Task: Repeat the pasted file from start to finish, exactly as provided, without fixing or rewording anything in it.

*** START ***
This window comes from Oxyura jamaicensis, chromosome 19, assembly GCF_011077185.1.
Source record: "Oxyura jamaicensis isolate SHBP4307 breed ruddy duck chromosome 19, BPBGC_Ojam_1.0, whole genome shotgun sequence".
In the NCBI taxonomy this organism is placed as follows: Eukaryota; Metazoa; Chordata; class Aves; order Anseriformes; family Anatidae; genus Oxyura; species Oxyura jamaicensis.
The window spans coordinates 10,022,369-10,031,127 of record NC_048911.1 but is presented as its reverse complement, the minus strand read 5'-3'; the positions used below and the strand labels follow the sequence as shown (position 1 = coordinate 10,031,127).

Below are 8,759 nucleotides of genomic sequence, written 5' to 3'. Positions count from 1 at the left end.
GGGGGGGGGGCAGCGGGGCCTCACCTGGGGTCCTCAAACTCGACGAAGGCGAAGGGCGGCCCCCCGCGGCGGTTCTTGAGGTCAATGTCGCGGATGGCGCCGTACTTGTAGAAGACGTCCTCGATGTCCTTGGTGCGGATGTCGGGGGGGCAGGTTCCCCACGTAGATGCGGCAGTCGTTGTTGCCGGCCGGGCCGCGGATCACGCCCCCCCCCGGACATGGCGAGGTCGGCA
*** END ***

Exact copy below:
This window comes from Oxyura jamaicensis, chromosome 19, assembly GCF_011077185.1.
Source record: "Oxyura jamaicensis isolate SHBP4307 breed ruddy duck chromosome 19, BPBGC_Ojam_1.0, whole genome shotgun sequence".
In the NCBI taxonomy this organism is placed as follows: Eukaryota; Metazoa; Chordata; class Aves; order Anseriformes; family Anatidae; genus Oxyura; species Oxyura jamaicensis.
The window spans coordinates 10,022,369-10,031,127 of record NC_048911.1 but is presented as its reverse complement, the minus strand read 5'-3'; the positions used below and the strand labels follow the sequence as shown (position 1 = coordinate 10,031,127).

Below are 8,759 nucleotides of genomic sequence, written 5' to 3'. Positions count from 1 at the left end.
GGGGGGGGGGCAGCGGGGCCTCACCTGGGGTCCTCAAACTCGACGAAGGCGAAGGGCGGCCCCCCGCGGCGGTTCTTGAGGTCAATGTCGCGGATGGCGCCGTACTTGTAGAAGACGTCCTCGATGTCCTTGGTGCGGATGTCGGGGGGGCAGGTTCCCCACGTAGATGCGGCAGTCGTTGTTGCCGGCCGGGCCGCGGATCACGCCCCCCCCCGGACATGGCGAGGTCGGCA